Samuel Langhorne Clemens, better known as Mark Twain, is perhaps America's favorite author. A quick-witted humorist who wrote travelogues, letters, speeches, and most famously the novels The Adventures of Tom Sawyer (1876) and its sequel, Adventures of Huckleberry Finn (1885), Twain was so successful that he became America's biggest celebrity by the end of the 19th century. Despite writing biting satires, he managed to befriend everyone from presidents to European royalty.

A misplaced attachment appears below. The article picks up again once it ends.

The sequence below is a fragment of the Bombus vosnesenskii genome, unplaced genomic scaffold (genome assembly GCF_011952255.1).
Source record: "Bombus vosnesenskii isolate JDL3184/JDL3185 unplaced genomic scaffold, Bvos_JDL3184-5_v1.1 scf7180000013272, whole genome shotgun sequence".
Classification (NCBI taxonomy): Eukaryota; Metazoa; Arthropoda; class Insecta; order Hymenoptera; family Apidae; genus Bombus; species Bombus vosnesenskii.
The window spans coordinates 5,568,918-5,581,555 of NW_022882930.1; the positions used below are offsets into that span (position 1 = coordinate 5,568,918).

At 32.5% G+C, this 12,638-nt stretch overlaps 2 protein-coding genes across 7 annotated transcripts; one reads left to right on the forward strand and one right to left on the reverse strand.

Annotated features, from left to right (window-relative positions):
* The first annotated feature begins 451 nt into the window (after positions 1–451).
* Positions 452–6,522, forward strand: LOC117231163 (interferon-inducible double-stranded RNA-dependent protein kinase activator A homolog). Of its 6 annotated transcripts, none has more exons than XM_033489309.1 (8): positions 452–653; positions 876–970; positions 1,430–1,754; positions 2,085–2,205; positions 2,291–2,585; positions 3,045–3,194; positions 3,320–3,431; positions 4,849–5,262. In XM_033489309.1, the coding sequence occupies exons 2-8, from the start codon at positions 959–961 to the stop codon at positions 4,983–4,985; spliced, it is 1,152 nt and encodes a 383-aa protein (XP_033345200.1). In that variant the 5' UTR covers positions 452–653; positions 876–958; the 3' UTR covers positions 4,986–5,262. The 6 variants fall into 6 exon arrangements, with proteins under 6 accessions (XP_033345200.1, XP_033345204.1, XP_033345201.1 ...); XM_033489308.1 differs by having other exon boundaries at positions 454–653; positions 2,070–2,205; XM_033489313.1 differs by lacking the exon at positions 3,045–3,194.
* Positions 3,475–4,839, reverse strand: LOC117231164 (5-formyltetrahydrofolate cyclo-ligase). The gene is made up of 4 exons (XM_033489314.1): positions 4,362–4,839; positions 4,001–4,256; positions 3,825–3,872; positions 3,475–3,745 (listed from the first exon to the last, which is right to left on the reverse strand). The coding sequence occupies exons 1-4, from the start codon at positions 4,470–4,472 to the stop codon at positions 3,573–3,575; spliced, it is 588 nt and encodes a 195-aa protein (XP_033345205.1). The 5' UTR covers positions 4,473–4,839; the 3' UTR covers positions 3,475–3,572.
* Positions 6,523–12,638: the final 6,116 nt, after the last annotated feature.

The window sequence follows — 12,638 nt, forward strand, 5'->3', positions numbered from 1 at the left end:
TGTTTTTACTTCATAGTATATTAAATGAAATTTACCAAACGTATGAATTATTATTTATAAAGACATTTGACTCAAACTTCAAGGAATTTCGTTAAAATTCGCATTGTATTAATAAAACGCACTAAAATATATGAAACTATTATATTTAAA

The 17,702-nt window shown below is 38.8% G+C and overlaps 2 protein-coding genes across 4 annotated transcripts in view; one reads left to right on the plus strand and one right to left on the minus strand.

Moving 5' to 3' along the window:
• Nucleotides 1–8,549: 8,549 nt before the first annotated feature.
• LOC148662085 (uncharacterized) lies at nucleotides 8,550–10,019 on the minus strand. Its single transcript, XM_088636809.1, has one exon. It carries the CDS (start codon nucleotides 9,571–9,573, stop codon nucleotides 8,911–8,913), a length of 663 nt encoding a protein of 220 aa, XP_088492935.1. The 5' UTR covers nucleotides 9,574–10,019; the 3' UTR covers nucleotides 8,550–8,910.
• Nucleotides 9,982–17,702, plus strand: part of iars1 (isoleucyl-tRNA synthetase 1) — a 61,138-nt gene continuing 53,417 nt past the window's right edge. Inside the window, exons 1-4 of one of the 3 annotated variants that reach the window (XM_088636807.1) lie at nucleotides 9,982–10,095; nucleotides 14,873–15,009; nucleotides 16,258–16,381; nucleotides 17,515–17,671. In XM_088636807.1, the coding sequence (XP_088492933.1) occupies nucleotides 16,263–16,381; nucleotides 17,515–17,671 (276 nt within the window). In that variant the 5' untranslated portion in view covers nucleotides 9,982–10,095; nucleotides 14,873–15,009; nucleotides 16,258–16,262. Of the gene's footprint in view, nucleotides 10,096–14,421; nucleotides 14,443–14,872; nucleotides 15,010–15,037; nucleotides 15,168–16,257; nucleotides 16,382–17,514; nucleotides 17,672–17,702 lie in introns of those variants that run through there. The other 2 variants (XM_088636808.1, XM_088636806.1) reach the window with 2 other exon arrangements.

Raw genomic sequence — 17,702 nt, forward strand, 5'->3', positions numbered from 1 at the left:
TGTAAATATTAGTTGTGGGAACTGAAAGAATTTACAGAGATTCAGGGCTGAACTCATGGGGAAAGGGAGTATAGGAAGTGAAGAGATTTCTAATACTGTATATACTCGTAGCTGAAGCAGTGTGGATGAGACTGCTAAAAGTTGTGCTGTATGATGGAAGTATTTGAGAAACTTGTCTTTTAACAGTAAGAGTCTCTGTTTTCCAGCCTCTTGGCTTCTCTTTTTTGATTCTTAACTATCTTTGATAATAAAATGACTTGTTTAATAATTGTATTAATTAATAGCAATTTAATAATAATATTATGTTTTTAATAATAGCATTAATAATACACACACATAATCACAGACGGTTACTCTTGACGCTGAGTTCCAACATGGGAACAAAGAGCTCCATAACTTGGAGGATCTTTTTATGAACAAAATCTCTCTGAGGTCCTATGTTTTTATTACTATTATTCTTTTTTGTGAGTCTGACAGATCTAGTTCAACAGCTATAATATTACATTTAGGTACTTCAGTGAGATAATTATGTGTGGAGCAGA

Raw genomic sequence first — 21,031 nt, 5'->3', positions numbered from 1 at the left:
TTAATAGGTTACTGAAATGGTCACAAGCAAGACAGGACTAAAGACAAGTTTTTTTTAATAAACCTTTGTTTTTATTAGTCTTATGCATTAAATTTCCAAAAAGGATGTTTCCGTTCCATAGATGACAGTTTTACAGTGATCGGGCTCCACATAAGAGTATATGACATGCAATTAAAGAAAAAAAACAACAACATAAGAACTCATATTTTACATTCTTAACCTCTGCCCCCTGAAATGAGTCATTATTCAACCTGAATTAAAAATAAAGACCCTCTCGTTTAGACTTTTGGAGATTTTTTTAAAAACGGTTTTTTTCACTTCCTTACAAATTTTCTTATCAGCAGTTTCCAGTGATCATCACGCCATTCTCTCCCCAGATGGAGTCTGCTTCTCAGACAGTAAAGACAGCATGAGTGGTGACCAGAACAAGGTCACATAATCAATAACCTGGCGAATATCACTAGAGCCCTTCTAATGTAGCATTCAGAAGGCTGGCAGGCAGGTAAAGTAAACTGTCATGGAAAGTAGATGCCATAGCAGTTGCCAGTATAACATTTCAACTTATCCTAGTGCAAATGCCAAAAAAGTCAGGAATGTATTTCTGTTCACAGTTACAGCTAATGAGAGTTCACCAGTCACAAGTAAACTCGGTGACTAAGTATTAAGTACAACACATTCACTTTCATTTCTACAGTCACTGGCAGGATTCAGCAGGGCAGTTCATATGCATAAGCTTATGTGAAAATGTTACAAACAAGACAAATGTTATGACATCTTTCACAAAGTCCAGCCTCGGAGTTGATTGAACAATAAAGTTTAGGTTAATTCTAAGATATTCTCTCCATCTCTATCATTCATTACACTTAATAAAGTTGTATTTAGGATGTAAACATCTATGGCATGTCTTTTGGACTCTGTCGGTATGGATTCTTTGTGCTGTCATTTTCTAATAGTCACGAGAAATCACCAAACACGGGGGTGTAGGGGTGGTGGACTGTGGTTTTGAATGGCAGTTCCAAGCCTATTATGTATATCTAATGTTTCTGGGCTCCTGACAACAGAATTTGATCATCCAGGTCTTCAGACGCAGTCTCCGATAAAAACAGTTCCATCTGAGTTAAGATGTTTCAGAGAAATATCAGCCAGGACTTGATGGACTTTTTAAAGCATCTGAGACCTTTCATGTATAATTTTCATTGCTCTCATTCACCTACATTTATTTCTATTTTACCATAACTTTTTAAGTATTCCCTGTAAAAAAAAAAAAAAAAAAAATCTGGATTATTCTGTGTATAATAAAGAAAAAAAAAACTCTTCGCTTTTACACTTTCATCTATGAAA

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Samuel Langhorne Clemens, prominently known by his penname Mark Twain, was a famous American author and humorist. His most famous works, “The Adventures of Tom Sawyer”, and its sequel “The Adventures of Huckleberry Finn”, the latter being called “The Great American Novel”. Twain grew up in Hannibal, Missouri, which provided the setting for “Huck Finn” and “Tom Sawyer”. He worked as a typesetter and contributed articles to his brother’s newspaper Orion Clemens, prior to which he did apprenticeship with a printer. He later worked as a pilot of a riverboat before he moved west to join Orion in Nevada. He referred humorously to his lack of success at mining, turning to journalism for the Virginia City Territorial Enterprise. His humorous story, “The Celebrated Jumping Frog of Calaveras County”, published in 1865 and based on a story he heard at Angels Hotel in Angels Camp California, where he had spent time as a miner, brought international fame and attention and was even translated to Classic Greek. He was a friend to presidents, artists, industrialists, and European royalty. The wit and satire of Twain, both in prose and speech, earned praise from critics and peers. Twain earned a great deal of money from his writings and lectures, though he lost most of it by investing in ventures, notably the Paige Compositor. The failure of this mechanical typesetter was attributed to its complexity and imprecision. These financial difficulties led him to seek protection from his creditors via bankruptcy and succeeded in overcoming his financial problems with the help of Henry Huttleston Rogers. A gentleman by nature, Twain decided to pay all his pre-bankruptcy creditors in full, though he had no legal responsibility to do so. Twain was born shortly after the visit of Halley’s Comet, and he predicted that he would “go out with it”, too. He died the day after the comet returned. He was lauded as “the greatest American humorist of his age”, and William Faulkner called Twain “the father of American literature.”
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